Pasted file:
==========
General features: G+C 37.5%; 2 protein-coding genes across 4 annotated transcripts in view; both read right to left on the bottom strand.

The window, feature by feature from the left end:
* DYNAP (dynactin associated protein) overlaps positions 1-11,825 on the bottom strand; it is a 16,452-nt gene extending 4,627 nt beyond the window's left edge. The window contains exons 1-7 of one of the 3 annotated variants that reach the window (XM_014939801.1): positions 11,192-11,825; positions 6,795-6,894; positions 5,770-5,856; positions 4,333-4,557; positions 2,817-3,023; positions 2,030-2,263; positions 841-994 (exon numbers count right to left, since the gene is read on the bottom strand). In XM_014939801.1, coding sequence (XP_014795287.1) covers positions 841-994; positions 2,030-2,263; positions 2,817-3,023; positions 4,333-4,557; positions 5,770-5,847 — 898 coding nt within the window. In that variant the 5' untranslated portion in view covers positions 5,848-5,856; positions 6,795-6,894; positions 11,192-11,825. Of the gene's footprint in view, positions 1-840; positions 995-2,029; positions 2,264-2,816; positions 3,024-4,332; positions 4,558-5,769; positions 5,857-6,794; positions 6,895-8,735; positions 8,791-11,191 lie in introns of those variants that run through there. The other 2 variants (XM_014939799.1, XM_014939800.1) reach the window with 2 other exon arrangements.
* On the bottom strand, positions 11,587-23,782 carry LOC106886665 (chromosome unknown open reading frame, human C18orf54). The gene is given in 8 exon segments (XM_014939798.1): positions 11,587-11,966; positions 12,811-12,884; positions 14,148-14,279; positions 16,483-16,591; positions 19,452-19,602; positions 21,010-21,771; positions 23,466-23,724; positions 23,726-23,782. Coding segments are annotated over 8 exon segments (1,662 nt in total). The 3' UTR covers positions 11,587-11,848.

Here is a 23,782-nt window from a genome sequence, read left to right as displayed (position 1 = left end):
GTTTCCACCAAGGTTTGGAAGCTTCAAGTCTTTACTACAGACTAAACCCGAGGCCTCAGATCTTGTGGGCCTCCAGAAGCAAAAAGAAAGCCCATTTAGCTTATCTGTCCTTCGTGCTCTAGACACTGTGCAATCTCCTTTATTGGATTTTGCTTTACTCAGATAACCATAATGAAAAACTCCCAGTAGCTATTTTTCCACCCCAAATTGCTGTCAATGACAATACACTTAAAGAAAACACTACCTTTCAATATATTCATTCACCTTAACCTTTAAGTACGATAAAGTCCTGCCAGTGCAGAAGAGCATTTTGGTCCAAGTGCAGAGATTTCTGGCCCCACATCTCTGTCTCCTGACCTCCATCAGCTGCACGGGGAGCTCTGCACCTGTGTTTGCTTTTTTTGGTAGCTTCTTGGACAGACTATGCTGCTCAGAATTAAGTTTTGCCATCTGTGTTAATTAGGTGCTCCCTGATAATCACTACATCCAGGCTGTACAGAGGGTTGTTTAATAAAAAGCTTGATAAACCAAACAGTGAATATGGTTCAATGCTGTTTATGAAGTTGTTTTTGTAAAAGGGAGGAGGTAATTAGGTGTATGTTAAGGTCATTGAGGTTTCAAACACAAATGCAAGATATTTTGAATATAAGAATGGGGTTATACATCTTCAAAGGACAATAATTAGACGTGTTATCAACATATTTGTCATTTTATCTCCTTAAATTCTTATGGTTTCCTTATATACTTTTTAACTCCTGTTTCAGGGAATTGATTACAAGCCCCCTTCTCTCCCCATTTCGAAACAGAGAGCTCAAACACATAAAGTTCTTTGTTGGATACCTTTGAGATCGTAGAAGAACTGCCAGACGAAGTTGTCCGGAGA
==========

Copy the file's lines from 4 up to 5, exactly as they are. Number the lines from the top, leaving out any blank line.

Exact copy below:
* On the bottom strand, positions 11,587-23,782 carry LOC106886665 (chromosome unknown open reading frame, human C18orf54). The gene is given in 8 exon segments (XM_014939798.1): positions 11,587-11,966; positions 12,811-12,884; positions 14,148-14,279; positions 16,483-16,591; positions 19,452-19,602; positions 21,010-21,771; positions 23,466-23,724; positions 23,726-23,782. Coding segments are annotated over 8 exon segments (1,662 nt in total). The 3' UTR covers positions 11,587-11,848.

Here is a 23,782-nt window from a genome sequence, read left to right as displayed (position 1 = left end):